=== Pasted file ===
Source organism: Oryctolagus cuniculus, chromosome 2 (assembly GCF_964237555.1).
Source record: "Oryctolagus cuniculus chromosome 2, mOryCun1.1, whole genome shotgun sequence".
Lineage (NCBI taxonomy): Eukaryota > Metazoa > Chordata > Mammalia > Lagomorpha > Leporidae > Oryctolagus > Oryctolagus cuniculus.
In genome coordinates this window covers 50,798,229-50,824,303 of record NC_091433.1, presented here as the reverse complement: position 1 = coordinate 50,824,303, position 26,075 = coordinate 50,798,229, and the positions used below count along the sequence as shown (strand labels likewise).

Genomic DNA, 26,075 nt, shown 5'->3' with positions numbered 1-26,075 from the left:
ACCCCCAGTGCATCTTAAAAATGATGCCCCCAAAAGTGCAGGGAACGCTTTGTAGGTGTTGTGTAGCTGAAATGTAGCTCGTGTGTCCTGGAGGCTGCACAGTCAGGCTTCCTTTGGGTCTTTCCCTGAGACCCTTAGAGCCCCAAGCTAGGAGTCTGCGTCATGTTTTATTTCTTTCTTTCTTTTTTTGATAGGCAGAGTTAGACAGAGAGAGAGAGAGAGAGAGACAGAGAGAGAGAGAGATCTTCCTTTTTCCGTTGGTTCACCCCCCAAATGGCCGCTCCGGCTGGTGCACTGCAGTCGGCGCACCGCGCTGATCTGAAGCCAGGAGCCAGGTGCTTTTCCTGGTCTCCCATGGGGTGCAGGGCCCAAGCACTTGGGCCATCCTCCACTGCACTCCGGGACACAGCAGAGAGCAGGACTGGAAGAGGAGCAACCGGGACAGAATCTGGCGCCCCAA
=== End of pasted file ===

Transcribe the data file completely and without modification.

Source organism: Oryctolagus cuniculus, chromosome 2 (assembly GCF_964237555.1).
Source record: "Oryctolagus cuniculus chromosome 2, mOryCun1.1, whole genome shotgun sequence".
Lineage (NCBI taxonomy): Eukaryota > Metazoa > Chordata > Mammalia > Lagomorpha > Leporidae > Oryctolagus > Oryctolagus cuniculus.
In genome coordinates this window covers 50,798,229-50,824,303 of record NC_091433.1, presented here as the reverse complement: position 1 = coordinate 50,824,303, position 26,075 = coordinate 50,798,229, and the positions used below count along the sequence as shown (strand labels likewise).

Genomic DNA, 26,075 nt, shown 5'->3' with positions numbered 1-26,075 from the left:
ACCCCCAGTGCATCTTAAAAATGATGCCCCCAAAAGTGCAGGGAACGCTTTGTAGGTGTTGTGTAGCTGAAATGTAGCTCGTGTGTCCTGGAGGCTGCACAGTCAGGCTTCCTTTGGGTCTTTCCCTGAGACCCTTAGAGCCCCAAGCTAGGAGTCTGCGTCATGTTTTATTTCTTTCTTTCTTTTTTTGATAGGCAGAGTTAGACAGAGAGAGAGAGAGAGAGAGACAGAGAGAGAGAGAGATCTTCCTTTTTCCGTTGGTTCACCCCCCAAATGGCCGCTCCGGCTGGTGCACTGCAGTCGGCGCACCGCGCTGATCTGAAGCCAGGAGCCAGGTGCTTTTCCTGGTCTCCCATGGGGTGCAGGGCCCAAGCACTTGGGCCATCCTCCACTGCACTCCGGGACACAGCAGAGAGCAGGACTGGAAGAGGAGCAACCGGGACAGAATCTGGCGCCCCAA